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This photo provided Feb. 2, 2018, by the Syrian rebel group Army of Islam, shows a fighter with the Army of Islam rebel group, firing his weapon during clashes with government forces in Housh al-Dhawahira in the eastern Ghouta region near Damascus, Syria. In the spring of 2015, the Army of Islam rebel group held a massive military parade that included thousands of opposition fighters marching in formation and a striking display of tanks and armored vehicles in the town of Douma, at the doors of the Syrian capital. Now, the Army of Islam stands alone in eastern Ghouta, its fighters facing a stark choice: Surrender or die. (Army of Islam, via AP)

BEIRUT — The Syrian government has given a final, three-day ultimatum to the largest rebel group in the enclave of eastern Ghouta to leave the last remaining rebel-held town in the area, state TV reported on Thursday.

According to the TV report, the 72-hour deadline began on Wednesday night.

Talks have been deadlocked for days between the Army of Islam group, which controls the Syrian town of Douma, just outside of Damascus, and Russian mediators.

The Syrian government and its Russian backers have insisted that Army of Islam members leave the area for northern Syria.

Army of Islam spokesman Ammar al-Hassan said the government is insisting that the group's fighters move north but that they have rejected such demands.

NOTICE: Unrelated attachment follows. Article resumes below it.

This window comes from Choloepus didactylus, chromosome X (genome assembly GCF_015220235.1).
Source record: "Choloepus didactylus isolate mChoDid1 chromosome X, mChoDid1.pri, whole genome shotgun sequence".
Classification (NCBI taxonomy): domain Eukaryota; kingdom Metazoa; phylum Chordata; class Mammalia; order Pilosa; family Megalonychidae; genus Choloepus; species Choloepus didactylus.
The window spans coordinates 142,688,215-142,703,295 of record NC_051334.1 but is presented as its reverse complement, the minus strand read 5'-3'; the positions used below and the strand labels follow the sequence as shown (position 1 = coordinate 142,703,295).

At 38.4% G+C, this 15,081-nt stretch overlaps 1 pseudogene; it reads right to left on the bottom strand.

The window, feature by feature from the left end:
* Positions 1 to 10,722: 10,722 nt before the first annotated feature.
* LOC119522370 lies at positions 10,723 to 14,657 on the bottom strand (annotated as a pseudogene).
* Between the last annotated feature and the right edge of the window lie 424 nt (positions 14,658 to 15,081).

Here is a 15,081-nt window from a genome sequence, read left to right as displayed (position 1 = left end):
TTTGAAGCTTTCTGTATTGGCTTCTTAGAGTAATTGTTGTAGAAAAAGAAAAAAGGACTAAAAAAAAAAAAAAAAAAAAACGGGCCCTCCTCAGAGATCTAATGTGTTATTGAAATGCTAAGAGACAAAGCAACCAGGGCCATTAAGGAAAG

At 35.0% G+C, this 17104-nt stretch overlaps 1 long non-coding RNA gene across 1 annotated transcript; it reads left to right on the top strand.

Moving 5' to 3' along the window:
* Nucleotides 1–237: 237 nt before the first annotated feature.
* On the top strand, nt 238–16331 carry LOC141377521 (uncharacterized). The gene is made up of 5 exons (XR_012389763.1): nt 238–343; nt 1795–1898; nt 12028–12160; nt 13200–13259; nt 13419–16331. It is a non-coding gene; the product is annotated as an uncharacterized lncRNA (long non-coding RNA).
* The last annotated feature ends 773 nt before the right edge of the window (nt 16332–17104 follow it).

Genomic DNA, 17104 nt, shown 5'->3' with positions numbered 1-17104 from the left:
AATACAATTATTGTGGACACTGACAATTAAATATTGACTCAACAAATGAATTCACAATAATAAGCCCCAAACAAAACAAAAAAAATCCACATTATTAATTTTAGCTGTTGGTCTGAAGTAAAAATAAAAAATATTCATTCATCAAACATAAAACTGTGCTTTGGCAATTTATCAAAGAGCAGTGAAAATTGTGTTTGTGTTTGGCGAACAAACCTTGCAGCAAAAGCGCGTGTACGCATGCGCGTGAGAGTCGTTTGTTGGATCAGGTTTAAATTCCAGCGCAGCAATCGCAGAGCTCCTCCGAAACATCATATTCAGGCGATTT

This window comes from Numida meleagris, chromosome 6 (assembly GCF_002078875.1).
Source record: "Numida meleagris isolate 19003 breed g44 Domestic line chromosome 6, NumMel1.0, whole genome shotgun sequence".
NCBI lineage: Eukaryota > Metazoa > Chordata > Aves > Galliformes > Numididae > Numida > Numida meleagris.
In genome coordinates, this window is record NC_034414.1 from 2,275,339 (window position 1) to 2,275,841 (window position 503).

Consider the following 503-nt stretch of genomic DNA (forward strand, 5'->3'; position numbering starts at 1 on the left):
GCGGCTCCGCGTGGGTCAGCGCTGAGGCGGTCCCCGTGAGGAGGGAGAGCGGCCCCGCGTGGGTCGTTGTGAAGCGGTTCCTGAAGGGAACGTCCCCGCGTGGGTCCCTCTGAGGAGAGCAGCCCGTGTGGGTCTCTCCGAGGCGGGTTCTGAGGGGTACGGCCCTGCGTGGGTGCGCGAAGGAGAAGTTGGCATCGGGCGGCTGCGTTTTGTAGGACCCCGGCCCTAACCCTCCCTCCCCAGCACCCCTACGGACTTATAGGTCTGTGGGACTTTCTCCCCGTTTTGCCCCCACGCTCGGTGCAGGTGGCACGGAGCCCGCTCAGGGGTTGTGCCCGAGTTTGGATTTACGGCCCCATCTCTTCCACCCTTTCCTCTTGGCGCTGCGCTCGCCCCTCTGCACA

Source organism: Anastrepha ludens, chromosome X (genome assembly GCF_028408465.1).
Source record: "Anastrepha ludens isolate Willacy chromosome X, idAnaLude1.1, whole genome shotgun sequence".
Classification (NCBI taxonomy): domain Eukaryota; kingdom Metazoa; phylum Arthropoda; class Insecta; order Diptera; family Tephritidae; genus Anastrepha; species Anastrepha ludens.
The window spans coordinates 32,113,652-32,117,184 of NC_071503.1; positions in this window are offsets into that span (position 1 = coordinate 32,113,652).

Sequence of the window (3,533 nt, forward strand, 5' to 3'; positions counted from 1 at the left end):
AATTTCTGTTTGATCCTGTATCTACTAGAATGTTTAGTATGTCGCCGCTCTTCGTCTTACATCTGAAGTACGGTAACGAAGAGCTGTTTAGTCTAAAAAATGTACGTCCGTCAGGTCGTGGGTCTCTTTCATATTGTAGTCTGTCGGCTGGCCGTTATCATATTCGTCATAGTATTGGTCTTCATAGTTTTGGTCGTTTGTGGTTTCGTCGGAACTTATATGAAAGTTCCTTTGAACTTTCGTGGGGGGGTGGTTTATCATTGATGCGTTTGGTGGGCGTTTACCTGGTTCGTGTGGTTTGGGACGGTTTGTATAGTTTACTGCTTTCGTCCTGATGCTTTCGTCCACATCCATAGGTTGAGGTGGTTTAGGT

Pro-government media have warned of an all-out offensive on Douma if the rebels don't withdraw.

In Moscow, the Russian defense minister said Syrian rebels attempted to put dozens of suicide attackers on buses evacuating residents from Damascus' eastern suburbs.

Sergei Shoigu said during Thursday's meeting with visiting U.N. envoy to Syria Staffan de Mistura that the Russian military received a tip about the planned attacks from locals in eastern Ghouta and disarmed the would-be attackers.

Shoigu said the military found seven belts packed with explosives for suicide missions on Monday, another 32 on Tuesday and nine on Wednesday.

"It's easy to imagine what would happen if those suicide attackers blew themselves up on the buses carrying women and children," Shoigu added.

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He said that 130,000 civilians and 11,000 rebels have so far left eastern Ghouta over the past two weeks.

De Mistura, who also met with Russian Foreign Minister Sergey Lavrov, said after their talks that it is essential to ensure the safety of civilians being evacuated from eastern Ghouta.

He noted that he had discussed provisions for the U.N. humanitarian assistance in eastern Ghouta and other regions of Syria. De Mistura also emphasized the need to give a new impulse to the talks on the political settlement in Syria.